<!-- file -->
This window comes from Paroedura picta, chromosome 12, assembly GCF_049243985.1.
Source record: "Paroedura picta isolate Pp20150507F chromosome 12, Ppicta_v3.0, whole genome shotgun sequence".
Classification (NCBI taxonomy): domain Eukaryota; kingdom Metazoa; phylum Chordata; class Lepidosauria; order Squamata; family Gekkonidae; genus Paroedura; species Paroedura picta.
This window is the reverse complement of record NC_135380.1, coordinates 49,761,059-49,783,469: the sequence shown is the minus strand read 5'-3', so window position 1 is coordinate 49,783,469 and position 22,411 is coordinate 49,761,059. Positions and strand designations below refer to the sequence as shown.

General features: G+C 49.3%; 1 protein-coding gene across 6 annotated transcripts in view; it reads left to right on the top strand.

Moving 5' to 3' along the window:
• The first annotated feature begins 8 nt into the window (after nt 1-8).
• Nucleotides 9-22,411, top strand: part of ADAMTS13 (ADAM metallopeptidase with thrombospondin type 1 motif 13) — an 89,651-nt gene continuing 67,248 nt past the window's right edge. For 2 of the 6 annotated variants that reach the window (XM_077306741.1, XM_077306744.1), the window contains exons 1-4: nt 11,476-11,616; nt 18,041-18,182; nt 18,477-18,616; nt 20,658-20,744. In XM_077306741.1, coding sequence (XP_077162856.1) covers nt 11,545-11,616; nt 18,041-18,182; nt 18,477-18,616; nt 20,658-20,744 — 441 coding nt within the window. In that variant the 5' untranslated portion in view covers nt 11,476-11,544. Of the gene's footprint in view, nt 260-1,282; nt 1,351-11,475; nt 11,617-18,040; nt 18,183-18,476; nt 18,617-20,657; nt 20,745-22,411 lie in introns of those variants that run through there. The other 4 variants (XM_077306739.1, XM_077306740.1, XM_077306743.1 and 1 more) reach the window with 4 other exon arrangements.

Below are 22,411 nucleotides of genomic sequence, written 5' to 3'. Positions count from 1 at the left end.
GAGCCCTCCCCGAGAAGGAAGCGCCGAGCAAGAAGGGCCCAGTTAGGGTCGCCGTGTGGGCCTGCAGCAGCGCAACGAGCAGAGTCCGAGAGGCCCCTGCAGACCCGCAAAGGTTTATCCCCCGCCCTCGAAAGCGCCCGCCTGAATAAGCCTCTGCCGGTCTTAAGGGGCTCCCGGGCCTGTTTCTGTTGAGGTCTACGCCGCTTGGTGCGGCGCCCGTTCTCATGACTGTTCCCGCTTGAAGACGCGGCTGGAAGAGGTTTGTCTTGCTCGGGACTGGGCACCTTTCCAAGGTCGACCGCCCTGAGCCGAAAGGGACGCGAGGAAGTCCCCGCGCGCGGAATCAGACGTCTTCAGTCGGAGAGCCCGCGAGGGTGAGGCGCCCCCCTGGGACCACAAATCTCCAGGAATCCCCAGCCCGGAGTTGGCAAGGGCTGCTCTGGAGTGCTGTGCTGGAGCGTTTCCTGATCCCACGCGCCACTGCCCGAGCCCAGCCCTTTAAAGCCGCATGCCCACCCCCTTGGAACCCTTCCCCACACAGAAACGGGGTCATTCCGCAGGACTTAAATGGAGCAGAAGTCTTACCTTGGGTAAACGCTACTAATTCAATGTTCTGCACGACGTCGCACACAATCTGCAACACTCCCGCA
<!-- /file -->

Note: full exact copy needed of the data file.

This window comes from Paroedura picta, chromosome 12, assembly GCF_049243985.1.
Source record: "Paroedura picta isolate Pp20150507F chromosome 12, Ppicta_v3.0, whole genome shotgun sequence".
Classification (NCBI taxonomy): domain Eukaryota; kingdom Metazoa; phylum Chordata; class Lepidosauria; order Squamata; family Gekkonidae; genus Paroedura; species Paroedura picta.
This window is the reverse complement of record NC_135380.1, coordinates 49,761,059-49,783,469: the sequence shown is the minus strand read 5'-3', so window position 1 is coordinate 49,783,469 and position 22,411 is coordinate 49,761,059. Positions and strand designations below refer to the sequence as shown.

General features: G+C 49.3%; 1 protein-coding gene across 6 annotated transcripts in view; it reads left to right on the top strand.

Moving 5' to 3' along the window:
• The first annotated feature begins 8 nt into the window (after nt 1-8).
• Nucleotides 9-22,411, top strand: part of ADAMTS13 (ADAM metallopeptidase with thrombospondin type 1 motif 13) — an 89,651-nt gene continuing 67,248 nt past the window's right edge. For 2 of the 6 annotated variants that reach the window (XM_077306741.1, XM_077306744.1), the window contains exons 1-4: nt 11,476-11,616; nt 18,041-18,182; nt 18,477-18,616; nt 20,658-20,744. In XM_077306741.1, coding sequence (XP_077162856.1) covers nt 11,545-11,616; nt 18,041-18,182; nt 18,477-18,616; nt 20,658-20,744 — 441 coding nt within the window. In that variant the 5' untranslated portion in view covers nt 11,476-11,544. Of the gene's footprint in view, nt 260-1,282; nt 1,351-11,475; nt 11,617-18,040; nt 18,183-18,476; nt 18,617-20,657; nt 20,745-22,411 lie in introns of those variants that run through there. The other 4 variants (XM_077306739.1, XM_077306740.1, XM_077306743.1 and 1 more) reach the window with 4 other exon arrangements.

Below are 22,411 nucleotides of genomic sequence, written 5' to 3'. Positions count from 1 at the left end.
GAGCCCTCCCCGAGAAGGAAGCGCCGAGCAAGAAGGGCCCAGTTAGGGTCGCCGTGTGGGCCTGCAGCAGCGCAACGAGCAGAGTCCGAGAGGCCCCTGCAGACCCGCAAAGGTTTATCCCCCGCCCTCGAAAGCGCCCGCCTGAATAAGCCTCTGCCGGTCTTAAGGGGCTCCCGGGCCTGTTTCTGTTGAGGTCTACGCCGCTTGGTGCGGCGCCCGTTCTCATGACTGTTCCCGCTTGAAGACGCGGCTGGAAGAGGTTTGTCTTGCTCGGGACTGGGCACCTTTCCAAGGTCGACCGCCCTGAGCCGAAAGGGACGCGAGGAAGTCCCCGCGCGCGGAATCAGACGTCTTCAGTCGGAGAGCCCGCGAGGGTGAGGCGCCCCCCTGGGACCACAAATCTCCAGGAATCCCCAGCCCGGAGTTGGCAAGGGCTGCTCTGGAGTGCTGTGCTGGAGCGTTTCCTGATCCCACGCGCCACTGCCCGAGCCCAGCCCTTTAAAGCCGCATGCCCACCCCCTTGGAACCCTTCCCCACACAGAAACGGGGTCATTCCGCAGGACTTAAATGGAGCAGAAGTCTTACCTTGGGTAAACGCTACTAATTCAATGTTCTGCACGACGTCGCACACAATCTGCAACACTCCCGCA